Illicit financial flows – a violation of human rights? New international task force to explore

An international task force comprised of leading academics, tax experts, and lawyers has been convened to analyse how illicit financial flows – specifically the proceeds of tax abuse – contribute to poverty and subsequently affect the enforcement of economic, social, and cultural rights (ESCR) across the globe.

The International Bar Association’s Human Rights Institute Task Force on Illicit Flows, Poverty and Human Rights (IBAHRI Task Force) recently held its inaugural plenary meeting in the City of London to discuss the scope of the project, potential outcomes, and research priorities. The three key objectives of the IBAHRI Task Force are as identified as:

  1. To publish an innovative report containing findings and a set of recommendations on the correlation between tax havens, poverty, and human rights;
  2. To widely disseminate the report with the aim of elevating the issue of tax evasion and human rights onto global policy agendas, and sustaining discussion thereafter; and
  3. To incite multi-level policy changes in the area of tax evasion and ESCR adjudication to help end global poverty.

While substantive links have been established between human rights and poverty, and between poverty and tax evasion, comparatively little time has been spent considering tax evasion and tax avoidance as a human rights concern.

Chaired by Professor Thomas Pogge, Professor of Philosophy and International Affairs at Yale University in the United States, the IBAHRI Task Force will explore the relationship between these themes, including a pointed examination of the mining and resources industries in developing countries.

Professor Pogge commented, ‘Severe poverty is avoidable, yet persists at an astonishing level. Roughly one billion human beings are chronically undernourished, and 2.5 billion subsist on less each day than what could be bought for $2.50 in the US in 2005, according to figures of the Food and Agriculture Organization of the United Nations and the World Bank, respectively.’ He added, ‘The poorer half of humankind has less than three per cent of global household income. Complementing explorations of how aid can be better focused and made more effective, our task force will consider reforms that would enhance access by the poor to a larger share of their country's wealth which is often unjustly appropriated by local elites or foreign firms or banks.’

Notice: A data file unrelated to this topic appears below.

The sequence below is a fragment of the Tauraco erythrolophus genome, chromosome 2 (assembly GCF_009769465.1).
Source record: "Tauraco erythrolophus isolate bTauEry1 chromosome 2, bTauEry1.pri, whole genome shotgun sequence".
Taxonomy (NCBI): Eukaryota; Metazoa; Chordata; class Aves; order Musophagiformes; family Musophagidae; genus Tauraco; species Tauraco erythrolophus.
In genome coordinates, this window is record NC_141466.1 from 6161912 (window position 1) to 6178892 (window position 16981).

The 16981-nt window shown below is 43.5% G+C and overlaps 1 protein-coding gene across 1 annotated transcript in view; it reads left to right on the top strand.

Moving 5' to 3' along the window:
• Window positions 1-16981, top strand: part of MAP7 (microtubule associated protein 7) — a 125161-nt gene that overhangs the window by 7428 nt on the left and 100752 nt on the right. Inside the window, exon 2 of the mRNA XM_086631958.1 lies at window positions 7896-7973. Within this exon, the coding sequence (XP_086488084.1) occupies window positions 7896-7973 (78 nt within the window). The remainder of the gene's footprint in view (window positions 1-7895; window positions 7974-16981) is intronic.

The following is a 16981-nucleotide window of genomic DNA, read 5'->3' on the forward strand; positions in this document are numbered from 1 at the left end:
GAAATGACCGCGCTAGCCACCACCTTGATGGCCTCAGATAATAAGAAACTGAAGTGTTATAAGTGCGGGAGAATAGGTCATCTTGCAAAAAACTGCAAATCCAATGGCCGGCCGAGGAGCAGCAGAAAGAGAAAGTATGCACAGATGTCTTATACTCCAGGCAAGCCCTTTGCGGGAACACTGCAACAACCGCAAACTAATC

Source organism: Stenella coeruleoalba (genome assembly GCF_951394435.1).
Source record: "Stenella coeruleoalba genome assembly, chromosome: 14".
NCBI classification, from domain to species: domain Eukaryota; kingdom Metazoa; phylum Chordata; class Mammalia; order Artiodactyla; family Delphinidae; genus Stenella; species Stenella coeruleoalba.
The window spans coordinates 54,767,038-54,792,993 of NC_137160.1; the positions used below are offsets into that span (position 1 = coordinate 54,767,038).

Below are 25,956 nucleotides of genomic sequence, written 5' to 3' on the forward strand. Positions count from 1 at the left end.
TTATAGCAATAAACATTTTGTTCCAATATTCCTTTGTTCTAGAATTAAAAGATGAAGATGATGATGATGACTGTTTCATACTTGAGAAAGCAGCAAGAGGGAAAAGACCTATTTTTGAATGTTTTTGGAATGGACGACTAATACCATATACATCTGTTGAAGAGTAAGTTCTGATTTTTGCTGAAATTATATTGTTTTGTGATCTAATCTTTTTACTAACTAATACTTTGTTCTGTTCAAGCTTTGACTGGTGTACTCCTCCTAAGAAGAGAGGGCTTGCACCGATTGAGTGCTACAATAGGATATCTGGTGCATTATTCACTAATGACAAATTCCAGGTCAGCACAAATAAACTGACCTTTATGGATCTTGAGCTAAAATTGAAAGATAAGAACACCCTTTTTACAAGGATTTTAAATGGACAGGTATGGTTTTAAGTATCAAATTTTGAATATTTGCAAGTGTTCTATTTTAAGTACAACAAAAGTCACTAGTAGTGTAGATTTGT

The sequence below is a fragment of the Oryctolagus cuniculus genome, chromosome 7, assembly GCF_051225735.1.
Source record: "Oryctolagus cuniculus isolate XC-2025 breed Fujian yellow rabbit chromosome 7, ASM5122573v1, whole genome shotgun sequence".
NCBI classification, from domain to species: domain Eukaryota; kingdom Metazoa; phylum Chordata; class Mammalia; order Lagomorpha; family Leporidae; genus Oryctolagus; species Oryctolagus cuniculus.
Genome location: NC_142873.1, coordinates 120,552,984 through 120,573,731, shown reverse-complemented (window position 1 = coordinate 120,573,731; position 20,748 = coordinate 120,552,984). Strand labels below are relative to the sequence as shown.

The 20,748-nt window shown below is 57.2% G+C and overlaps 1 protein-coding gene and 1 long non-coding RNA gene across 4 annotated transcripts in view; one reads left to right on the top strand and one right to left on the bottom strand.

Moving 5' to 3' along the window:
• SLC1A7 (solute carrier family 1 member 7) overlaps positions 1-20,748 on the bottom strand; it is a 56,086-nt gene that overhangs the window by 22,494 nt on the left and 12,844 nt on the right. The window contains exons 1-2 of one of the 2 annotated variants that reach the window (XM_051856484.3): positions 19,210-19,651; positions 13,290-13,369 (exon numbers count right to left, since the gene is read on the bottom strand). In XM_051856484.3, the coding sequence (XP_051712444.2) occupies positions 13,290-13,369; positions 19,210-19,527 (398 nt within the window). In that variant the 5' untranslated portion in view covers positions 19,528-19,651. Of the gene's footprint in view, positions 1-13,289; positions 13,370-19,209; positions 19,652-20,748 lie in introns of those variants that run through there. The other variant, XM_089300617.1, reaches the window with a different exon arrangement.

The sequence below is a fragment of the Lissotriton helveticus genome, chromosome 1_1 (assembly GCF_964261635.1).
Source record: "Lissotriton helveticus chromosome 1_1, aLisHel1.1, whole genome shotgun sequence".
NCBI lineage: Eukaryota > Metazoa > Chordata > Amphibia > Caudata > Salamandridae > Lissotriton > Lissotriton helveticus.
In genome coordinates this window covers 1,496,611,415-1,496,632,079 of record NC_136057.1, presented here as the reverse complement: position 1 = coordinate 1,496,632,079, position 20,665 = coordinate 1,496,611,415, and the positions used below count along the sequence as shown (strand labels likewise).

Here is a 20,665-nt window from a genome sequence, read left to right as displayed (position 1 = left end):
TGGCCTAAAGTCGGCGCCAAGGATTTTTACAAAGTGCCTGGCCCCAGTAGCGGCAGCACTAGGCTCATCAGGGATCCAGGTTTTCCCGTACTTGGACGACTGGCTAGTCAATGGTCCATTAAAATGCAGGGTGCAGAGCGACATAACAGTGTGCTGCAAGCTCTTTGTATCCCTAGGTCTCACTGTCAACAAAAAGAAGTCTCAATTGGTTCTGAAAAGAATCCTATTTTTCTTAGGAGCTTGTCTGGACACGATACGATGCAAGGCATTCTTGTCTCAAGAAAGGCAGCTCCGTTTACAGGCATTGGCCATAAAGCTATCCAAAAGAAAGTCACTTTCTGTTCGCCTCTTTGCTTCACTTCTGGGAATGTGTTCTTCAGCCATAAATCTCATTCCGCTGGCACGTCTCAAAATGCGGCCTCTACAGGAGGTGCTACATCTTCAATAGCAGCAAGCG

The members of the IBAHRI Task Force are:

  • Professor Thomas Pogge, Professor of Philosophy and International Affairs, Yale University, USA (Chair);
  • Mr Joseph Bell, Partner, Hogan Lovells; Extractive Industries Advisor, International Senior Lawyers Project, USA;
  • Professor Stephen B Cohen, Professor of Law, Georgetown University, USA;
  • Mr Sternford Moyo, IBAHRI Co-Chair; Senior Partner, Scanlen and Holderness, Zimbabwe;
  • Professor Robin Palmer, Director of the Institute for Professional Legal Training (IPLT), University of KwaZulu-Natal, South Africa;
  • Mr Pascal Saint-Amans, Director of the Centre for Tax Policy and Administration, OECD, France;
  • Professor Celia Wells, Head of Bristol University Law School, UK;
  • Mr Lloyd Lipsett, President, LKL International Consulting Inc, Canada (Rapporteur); and
  • Ms Shirley Pouget, Programme Lawyer, IBAHRI, France (Facilitator).

The project follows the adoption of a resolution on poverty and human rights by the IBAHRI Council in May 2010 which posited severe, endemic and chronic poverty as a violation of human rights.

Sternford Moyo, Co-Chair IBAHRI said, ‘Few will require persuasion to appreciate that poverty limits, and sometimes even eliminates, access to fundamental rights. Furthermore, the negative impact of poverty on the quality of life seriously undermines enjoyment of the right to life. Accordingly, those responsible for national poverty, whether through tax evasion or other forms of illicit financial flows, should be viewed as being partly responsible for the violations of fundamental human rights which often accompany poverty.’

The IBAHRI Task Force was launched on 30 March 2012 at the offices of the International Bar Association.



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Notes for the Editor

Important links:

Click here to visit the IBAHRI Task Force Website, or paste the following hyperlink into your browser:

Click here to download the IBAHRI Resolution on poverty and human rights, or paste the following hyperlink into your browser: